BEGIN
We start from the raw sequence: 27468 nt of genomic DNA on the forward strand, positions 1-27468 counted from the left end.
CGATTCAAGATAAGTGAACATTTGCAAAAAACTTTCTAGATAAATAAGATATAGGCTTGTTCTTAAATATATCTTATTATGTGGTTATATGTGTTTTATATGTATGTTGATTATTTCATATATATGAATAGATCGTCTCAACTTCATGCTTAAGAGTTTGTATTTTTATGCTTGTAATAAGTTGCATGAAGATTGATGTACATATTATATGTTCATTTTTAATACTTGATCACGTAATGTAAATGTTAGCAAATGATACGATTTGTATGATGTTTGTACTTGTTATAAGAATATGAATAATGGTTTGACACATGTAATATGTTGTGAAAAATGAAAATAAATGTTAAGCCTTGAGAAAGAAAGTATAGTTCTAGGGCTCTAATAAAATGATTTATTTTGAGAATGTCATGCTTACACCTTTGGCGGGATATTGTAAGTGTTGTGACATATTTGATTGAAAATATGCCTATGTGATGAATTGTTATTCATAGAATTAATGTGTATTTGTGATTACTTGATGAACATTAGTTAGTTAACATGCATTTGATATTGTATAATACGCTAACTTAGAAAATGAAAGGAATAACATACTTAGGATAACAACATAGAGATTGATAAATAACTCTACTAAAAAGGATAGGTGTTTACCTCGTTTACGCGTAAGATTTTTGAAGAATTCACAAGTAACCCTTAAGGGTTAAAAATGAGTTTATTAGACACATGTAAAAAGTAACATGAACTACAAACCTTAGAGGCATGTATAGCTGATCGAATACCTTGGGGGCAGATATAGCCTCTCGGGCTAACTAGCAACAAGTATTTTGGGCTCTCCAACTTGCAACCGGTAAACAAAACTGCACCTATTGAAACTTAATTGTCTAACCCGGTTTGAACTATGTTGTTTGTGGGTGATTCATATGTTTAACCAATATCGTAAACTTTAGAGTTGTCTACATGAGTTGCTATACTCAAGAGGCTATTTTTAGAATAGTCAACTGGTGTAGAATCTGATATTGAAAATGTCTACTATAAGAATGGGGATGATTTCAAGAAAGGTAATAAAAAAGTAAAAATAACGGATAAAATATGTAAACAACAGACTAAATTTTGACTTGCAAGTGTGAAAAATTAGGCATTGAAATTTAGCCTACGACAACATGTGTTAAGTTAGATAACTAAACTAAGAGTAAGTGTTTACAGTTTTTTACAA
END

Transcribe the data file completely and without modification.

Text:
We start from the raw sequence: 27468 nt of genomic DNA on the forward strand, positions 1-27468 counted from the left end.
CGATTCAAGATAAGTGAACATTTGCAAAAAACTTTCTAGATAAATAAGATATAGGCTTGTTCTTAAATATATCTTATTATGTGGTTATATGTGTTTTATATGTATGTTGATTATTTCATATATATGAATAGATCGTCTCAACTTCATGCTTAAGAGTTTGTATTTTTATGCTTGTAATAAGTTGCATGAAGATTGATGTACATATTATATGTTCATTTTTAATACTTGATCACGTAATGTAAATGTTAGCAAATGATACGATTTGTATGATGTTTGTACTTGTTATAAGAATATGAATAATGGTTTGACACATGTAATATGTTGTGAAAAATGAAAATAAATGTTAAGCCTTGAGAAAGAAAGTATAGTTCTAGGGCTCTAATAAAATGATTTATTTTGAGAATGTCATGCTTACACCTTTGGCGGGATATTGTAAGTGTTGTGACATATTTGATTGAAAATATGCCTATGTGATGAATTGTTATTCATAGAATTAATGTGTATTTGTGATTACTTGATGAACATTAGTTAGTTAACATGCATTTGATATTGTATAATACGCTAACTTAGAAAATGAAAGGAATAACATACTTAGGATAACAACATAGAGATTGATAAATAACTCTACTAAAAAGGATAGGTGTTTACCTCGTTTACGCGTAAGATTTTTGAAGAATTCACAAGTAACCCTTAAGGGTTAAAAATGAGTTTATTAGACACATGTAAAAAGTAACATGAACTACAAACCTTAGAGGCATGTATAGCTGATCGAATACCTTGGGGGCAGATATAGCCTCTCGGGCTAACTAGCAACAAGTATTTTGGGCTCTCCAACTTGCAACCGGTAAACAAAACTGCACCTATTGAAACTTAATTGTCTAACCCGGTTTGAACTATGTTGTTTGTGGGTGATTCATATGTTTAACCAATATCGTAAACTTTAGAGTTGTCTACATGAGTTGCTATACTCAAGAGGCTATTTTTAGAATAGTCAACTGGTGTAGAATCTGATATTGAAAATGTCTACTATAAGAATGGGGATGATTTCAAGAAAGGTAATAAAAAAGTAAAAATAACGGATAAAATATGTAAACAACAGACTAAATTTTGACTTGCAAGTGTGAAAAATTAGGCATTGAAATTTAGCCTACGACAACATGTGTTAAGTTAGATAACTAAACTAAGAGTAAGTGTTTACAGTTTTTTACAA